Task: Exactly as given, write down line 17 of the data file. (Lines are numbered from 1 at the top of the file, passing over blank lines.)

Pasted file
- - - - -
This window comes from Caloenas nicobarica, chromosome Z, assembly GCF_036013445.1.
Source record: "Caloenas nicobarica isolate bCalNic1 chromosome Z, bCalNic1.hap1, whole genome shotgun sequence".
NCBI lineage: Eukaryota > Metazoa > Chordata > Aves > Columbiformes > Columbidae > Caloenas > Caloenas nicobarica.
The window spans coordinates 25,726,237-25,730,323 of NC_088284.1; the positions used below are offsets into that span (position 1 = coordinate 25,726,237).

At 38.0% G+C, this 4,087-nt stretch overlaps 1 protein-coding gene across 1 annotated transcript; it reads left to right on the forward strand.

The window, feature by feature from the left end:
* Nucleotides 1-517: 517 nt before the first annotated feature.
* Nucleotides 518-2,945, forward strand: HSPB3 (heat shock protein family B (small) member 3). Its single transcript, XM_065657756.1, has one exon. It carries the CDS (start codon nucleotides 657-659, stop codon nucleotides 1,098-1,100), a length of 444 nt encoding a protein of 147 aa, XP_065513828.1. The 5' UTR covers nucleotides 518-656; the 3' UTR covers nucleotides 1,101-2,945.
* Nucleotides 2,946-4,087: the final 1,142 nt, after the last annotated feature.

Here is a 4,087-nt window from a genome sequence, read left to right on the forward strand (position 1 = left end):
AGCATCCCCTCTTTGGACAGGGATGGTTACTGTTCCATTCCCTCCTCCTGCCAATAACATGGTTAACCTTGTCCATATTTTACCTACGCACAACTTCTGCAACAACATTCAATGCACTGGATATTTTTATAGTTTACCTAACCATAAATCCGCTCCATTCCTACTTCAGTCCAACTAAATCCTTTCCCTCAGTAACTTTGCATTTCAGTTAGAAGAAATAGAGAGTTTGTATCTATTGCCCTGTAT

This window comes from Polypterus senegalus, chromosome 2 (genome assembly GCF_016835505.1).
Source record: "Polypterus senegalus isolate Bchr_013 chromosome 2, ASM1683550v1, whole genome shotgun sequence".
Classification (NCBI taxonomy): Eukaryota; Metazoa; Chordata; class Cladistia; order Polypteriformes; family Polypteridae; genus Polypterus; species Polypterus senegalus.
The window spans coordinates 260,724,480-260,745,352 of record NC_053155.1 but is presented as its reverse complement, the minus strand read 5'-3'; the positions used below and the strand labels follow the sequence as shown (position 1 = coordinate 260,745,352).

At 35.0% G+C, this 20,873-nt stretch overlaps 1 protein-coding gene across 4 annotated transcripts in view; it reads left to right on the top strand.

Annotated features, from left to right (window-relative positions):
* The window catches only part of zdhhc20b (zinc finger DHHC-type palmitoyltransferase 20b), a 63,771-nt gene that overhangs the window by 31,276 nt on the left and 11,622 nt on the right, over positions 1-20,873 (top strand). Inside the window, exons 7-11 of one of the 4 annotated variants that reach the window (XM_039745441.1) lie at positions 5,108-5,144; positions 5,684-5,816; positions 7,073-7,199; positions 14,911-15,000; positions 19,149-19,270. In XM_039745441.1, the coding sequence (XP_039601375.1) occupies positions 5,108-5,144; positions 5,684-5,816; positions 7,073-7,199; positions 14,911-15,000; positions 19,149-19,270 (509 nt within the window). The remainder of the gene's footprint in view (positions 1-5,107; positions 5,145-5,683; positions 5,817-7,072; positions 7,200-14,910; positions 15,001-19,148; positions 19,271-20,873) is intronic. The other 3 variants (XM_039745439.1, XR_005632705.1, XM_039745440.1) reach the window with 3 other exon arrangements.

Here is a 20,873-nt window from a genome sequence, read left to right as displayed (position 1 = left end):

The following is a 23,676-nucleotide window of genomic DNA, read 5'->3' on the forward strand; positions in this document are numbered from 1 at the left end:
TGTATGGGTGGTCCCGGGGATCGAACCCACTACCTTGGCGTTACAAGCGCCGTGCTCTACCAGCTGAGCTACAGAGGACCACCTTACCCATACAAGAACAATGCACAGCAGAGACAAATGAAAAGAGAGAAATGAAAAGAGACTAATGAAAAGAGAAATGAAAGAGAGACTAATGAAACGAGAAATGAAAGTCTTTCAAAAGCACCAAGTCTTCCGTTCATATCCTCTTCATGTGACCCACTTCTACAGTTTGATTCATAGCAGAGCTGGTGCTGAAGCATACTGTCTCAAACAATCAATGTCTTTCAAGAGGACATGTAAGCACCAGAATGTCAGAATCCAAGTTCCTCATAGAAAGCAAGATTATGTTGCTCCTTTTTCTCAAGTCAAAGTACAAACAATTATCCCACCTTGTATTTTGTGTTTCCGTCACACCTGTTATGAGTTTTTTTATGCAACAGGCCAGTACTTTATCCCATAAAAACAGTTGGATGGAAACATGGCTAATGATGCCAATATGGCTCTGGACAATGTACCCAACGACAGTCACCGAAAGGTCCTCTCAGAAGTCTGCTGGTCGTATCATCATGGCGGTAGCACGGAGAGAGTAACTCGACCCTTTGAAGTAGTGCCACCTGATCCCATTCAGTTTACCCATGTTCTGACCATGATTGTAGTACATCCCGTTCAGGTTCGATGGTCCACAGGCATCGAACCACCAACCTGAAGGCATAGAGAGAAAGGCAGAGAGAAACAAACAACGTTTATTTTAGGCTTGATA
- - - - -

Annotated features, from left to right (window-relative positions):